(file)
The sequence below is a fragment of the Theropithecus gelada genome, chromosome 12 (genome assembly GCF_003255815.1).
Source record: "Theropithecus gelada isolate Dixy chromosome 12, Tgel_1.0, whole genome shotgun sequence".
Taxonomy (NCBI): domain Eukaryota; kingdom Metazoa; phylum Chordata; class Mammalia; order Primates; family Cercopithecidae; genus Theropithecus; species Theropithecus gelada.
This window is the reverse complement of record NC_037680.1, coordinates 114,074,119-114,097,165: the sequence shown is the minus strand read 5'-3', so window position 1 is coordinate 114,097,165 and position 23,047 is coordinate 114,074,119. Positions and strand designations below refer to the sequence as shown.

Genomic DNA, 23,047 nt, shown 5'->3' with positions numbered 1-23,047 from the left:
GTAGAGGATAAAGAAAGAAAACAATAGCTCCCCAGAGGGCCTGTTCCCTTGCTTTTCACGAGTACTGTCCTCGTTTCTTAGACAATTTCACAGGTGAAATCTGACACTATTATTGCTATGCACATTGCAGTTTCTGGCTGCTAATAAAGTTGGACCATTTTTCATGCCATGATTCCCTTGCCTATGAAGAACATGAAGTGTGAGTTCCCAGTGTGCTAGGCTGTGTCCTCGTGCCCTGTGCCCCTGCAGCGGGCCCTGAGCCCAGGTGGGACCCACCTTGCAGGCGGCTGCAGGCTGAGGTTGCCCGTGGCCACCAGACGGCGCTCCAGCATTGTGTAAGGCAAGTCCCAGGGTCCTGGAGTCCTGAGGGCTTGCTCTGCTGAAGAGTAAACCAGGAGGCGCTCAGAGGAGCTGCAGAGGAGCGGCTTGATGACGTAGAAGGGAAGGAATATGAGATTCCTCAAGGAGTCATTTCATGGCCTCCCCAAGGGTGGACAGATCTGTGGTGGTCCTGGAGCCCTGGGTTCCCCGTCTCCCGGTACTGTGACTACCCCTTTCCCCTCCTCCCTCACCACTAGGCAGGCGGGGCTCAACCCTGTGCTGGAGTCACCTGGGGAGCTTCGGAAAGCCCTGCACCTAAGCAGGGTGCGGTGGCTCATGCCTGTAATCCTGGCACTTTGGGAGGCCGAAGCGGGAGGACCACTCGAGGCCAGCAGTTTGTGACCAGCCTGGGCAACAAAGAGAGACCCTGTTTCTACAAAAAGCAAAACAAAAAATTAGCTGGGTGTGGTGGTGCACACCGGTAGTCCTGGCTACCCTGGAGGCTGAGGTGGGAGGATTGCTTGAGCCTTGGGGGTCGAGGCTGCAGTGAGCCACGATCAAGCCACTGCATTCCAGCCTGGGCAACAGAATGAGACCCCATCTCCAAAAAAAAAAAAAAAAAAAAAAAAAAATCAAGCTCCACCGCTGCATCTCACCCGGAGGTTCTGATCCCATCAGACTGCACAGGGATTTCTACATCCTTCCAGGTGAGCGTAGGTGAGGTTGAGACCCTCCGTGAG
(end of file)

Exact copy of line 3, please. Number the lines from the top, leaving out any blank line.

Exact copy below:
Taxonomy (NCBI): domain Eukaryota; kingdom Metazoa; phylum Chordata; class Mammalia; order Primates; family Cercopithecidae; genus Theropithecus; species Theropithecus gelada.